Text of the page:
# Deflating Delayed Choice Quantum Erasure

07 Jan 2016

The Delayed Choice Quantum Eraser is a widely misunderstood experiment. Apparently the common belief is that it's some kind of grand world-view-shattering mystery, with powers ranging from sending messages backwards in time (example pop-science article) to demonstrating the existence of conscious knowledge (example woo thread). Although there's continuous effort to correct these misconceptions, it's easy to run into them.

# Summary

1. You never see an interference pattern. The interference pattern only shows up when filtering after-the-fact, using the chooser's measurement results to group experimental runs.

2. Backwards-in-time effects aren't needed. Unless you insist on a false dichotomy that precludes entanglement being a thing. Common interpretations of quantum mechanics simply don't have that dichotomy. For example, in the Copenhagen interpretation, the observations are explained by the which-way photon's state being collapsed as soon as the test photon hits the screen (before the delayed choice).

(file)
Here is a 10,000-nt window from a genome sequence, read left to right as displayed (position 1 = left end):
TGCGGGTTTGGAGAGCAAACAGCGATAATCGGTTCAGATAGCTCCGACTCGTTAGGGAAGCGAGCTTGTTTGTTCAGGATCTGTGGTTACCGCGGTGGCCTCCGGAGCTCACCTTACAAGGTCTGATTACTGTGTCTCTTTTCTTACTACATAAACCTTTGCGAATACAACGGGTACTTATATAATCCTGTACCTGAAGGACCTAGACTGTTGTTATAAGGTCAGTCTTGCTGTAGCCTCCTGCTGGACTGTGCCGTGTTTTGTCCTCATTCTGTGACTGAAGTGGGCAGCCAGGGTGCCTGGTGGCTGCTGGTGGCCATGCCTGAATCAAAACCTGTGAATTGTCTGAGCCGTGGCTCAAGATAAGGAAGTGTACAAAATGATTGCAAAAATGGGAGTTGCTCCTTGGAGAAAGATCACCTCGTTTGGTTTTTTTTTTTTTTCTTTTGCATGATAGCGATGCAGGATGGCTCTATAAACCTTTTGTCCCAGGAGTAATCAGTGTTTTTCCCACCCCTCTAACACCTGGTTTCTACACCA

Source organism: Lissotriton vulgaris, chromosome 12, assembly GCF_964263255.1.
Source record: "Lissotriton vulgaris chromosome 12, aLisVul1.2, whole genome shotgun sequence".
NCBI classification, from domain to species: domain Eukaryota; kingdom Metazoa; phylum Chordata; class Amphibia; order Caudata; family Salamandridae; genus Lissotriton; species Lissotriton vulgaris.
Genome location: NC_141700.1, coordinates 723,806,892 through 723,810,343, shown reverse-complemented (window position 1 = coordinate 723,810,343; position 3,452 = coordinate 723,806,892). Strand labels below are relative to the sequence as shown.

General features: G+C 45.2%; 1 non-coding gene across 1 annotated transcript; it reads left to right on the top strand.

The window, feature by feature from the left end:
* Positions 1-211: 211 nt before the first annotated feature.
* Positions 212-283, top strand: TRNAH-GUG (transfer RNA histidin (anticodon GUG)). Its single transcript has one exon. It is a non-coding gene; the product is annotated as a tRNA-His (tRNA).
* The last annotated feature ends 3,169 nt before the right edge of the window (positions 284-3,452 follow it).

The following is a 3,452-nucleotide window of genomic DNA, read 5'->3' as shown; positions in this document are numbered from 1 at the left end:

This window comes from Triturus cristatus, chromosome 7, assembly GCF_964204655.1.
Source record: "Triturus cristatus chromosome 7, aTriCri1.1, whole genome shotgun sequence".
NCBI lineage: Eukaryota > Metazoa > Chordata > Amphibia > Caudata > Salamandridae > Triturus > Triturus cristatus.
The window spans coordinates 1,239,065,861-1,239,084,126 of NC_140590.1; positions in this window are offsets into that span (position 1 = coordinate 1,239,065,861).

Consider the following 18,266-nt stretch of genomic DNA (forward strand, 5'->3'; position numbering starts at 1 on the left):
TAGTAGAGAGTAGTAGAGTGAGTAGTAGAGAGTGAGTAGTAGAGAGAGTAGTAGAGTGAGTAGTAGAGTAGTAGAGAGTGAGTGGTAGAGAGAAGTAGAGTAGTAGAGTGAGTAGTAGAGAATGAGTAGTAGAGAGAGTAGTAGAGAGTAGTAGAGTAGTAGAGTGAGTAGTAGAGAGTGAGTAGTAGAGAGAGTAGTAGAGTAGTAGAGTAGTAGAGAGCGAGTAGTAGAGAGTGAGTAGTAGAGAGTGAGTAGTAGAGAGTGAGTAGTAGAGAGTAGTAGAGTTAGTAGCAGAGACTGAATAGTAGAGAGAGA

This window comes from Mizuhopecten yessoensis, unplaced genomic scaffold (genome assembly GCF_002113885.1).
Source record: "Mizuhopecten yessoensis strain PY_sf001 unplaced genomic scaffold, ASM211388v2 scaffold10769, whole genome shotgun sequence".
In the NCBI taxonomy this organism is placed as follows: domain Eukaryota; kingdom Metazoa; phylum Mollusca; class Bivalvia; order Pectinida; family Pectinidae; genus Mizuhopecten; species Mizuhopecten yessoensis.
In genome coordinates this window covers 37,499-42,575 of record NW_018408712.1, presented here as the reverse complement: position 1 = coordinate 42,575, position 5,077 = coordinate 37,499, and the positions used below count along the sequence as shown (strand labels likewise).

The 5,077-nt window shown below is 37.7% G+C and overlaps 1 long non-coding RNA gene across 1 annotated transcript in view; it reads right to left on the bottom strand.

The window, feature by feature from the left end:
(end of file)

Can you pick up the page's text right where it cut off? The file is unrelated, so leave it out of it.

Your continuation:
3. Consciousness has nothing to do with this. The mathematical model simply makes no mention of anything besides the equipment. The experiment will have the same outcome whether or not a human is present.

(For example, consider that I just spent two thousand words explaining DCQE in detail, and the word "consciousness" only showed up in the context of common misconceptions. That wasn't on purpose. It just really isn't relevant.)

4. Most of the 'weird' is due to presentation. Ultimately all we're doing is either measuring the information needed to find the hidden interference patterns, or not. If you don't measure the needed information, you can't find the hidden patterns. Duh.

 « Quantum Teleportation's Two Subroutines Using Eigendecomposition to Convert Rotations and Interpolate Operations »